Click on the “Add a layer style” button and pick “Gradient Overlay”:

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Click on the “Path” panel and create a new path. Pick the “rectangle tool” on the toolbar and draw a small box at the top of the padlock aligned with the chromed “U” shaped piece.

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Tweak it a bit with “convert tool” and the “direct selection tool”.

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Go to the “Layer” menu>New Fill layer>Solid color... pick pure white.

Then click on the “Add a layer style” button and pick “Gradient Overlay”:

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The highlight will look something like this.

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Now right click on the layer and choose “Duplicate layer”

Pick up the “Move tool” from the toolbar and nudge the layer each end of the curved lock has its highlight.

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18. Finishing touches.

Don’t blame us, We are perfectionists, just like you!

Click on the “Path” panel and create a new path. Pick the “rectangle tool” on the toolbar and draw a small box at inside the chisel, at the bottom of the padlock.

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Let’s tweak it with the “convert tool” and the infamous white arrow tool.

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And the moment has come… for the last time in this tutorial… Go to the “Layer” menu>New Fill layer>Solid color... pick pure white.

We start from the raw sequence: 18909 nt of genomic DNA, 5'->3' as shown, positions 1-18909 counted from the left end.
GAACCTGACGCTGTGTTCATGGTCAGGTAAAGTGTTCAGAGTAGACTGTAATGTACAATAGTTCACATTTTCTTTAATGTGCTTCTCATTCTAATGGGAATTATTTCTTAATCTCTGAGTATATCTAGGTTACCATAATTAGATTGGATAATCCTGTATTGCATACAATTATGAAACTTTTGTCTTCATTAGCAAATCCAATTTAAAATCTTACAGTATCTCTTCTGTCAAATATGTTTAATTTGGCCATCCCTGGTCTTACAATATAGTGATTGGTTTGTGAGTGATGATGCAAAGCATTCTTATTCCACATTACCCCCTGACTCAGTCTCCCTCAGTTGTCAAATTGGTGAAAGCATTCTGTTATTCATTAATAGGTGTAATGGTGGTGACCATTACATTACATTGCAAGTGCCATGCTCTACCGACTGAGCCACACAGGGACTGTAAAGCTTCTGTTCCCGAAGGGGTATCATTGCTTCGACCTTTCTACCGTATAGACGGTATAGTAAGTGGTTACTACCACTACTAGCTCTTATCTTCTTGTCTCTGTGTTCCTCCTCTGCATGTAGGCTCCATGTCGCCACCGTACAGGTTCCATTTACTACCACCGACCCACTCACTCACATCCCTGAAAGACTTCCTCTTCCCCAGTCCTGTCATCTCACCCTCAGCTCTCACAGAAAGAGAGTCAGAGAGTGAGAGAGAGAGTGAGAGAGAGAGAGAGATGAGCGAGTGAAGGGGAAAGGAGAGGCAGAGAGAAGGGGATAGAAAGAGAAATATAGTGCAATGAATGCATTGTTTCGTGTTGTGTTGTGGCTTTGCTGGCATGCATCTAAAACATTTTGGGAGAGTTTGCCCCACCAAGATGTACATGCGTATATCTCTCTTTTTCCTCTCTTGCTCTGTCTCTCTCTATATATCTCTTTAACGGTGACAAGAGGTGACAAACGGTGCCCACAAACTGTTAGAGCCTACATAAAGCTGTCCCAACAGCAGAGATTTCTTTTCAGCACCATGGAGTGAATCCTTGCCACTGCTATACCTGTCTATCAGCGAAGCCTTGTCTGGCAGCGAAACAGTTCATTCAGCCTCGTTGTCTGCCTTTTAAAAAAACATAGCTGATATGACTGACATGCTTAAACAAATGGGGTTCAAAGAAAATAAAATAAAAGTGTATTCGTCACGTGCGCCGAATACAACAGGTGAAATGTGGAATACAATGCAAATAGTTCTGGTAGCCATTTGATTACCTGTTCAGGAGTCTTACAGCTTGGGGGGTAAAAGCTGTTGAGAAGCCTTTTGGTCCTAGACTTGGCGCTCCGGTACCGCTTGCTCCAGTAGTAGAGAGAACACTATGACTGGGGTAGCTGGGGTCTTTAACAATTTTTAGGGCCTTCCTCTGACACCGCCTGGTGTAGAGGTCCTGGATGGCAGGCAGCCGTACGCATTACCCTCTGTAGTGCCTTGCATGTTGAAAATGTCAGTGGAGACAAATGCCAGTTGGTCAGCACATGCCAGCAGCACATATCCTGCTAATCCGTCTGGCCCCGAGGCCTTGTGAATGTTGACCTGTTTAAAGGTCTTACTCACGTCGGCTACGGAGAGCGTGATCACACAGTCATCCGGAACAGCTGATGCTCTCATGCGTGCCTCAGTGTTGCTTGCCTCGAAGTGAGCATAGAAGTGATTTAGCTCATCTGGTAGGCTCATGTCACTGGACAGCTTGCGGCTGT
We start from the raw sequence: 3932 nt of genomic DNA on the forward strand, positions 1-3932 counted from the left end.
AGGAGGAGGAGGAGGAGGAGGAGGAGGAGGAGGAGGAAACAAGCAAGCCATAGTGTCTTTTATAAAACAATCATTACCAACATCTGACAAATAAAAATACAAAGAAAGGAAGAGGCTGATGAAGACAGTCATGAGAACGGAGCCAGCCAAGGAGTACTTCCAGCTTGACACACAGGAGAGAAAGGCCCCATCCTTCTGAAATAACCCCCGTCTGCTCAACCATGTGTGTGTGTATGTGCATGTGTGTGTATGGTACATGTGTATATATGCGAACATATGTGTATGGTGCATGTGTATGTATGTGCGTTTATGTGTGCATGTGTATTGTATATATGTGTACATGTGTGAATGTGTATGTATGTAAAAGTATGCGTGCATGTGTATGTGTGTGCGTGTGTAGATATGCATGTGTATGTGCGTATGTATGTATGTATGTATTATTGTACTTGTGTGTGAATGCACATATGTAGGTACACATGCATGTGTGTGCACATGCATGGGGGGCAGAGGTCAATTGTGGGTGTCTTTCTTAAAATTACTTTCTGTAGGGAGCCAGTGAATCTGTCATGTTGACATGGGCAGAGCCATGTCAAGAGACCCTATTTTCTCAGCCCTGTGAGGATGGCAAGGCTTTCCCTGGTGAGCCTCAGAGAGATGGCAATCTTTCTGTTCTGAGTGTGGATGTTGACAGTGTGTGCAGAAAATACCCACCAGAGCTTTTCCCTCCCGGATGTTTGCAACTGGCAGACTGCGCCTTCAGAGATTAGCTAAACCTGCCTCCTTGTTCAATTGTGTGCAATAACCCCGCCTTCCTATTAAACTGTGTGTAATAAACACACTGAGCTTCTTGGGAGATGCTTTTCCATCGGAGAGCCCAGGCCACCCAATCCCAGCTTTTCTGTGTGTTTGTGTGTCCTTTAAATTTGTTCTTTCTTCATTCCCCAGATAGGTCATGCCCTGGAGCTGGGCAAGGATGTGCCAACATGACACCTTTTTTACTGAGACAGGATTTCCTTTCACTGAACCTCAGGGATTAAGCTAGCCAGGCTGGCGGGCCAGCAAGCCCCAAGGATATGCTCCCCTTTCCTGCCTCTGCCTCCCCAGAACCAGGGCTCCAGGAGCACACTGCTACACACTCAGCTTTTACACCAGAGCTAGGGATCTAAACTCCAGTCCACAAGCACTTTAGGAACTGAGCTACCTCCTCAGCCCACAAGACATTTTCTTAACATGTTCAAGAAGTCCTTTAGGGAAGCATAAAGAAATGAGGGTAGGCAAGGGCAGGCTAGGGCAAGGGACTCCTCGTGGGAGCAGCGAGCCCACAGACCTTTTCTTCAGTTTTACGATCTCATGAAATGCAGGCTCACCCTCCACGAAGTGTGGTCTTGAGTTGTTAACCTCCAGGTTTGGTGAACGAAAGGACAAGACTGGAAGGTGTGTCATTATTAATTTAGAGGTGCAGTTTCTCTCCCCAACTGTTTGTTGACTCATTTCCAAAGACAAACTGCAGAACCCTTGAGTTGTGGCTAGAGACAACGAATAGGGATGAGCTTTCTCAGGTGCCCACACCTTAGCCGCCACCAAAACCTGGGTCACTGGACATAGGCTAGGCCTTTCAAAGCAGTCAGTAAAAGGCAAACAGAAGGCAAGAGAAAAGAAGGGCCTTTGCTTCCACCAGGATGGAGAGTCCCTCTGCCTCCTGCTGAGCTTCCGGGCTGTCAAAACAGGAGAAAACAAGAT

And then, click once more on the “Add a layer style” button and pick “Gradient Overlay”:

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You will end with something like this.

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Select all the layers we have created since step 12 and click the “create group” icon at the bottom of the layer panel. Name it as you wish.

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And well…that’s all for today. Thank you very much for your kind attention… donations are voluntary of course.

Bye….

hmmm… no. not yet. Did you think we would end just like that? Without some epic, pretentious little detail?

19. Padlock engravings.

Click on the  “path” panel again. Create a new “path” layer.

Pick up the “pen tool” form the toolbar. and draw a series of geometrical patterns like these. The grid snap will be absolutely useful here.

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Ok, this is really the last time. Deep breath now… Go to the “Layer” menu>New Fill layer>Solid color... pick pure white.

Make sure this new layer sits on top of the two groups we’ve created. This is essential.

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Then, click once more on the “Add a layer style” button and pick “Gradient Overlay”. Let’s add a funky orange gradient.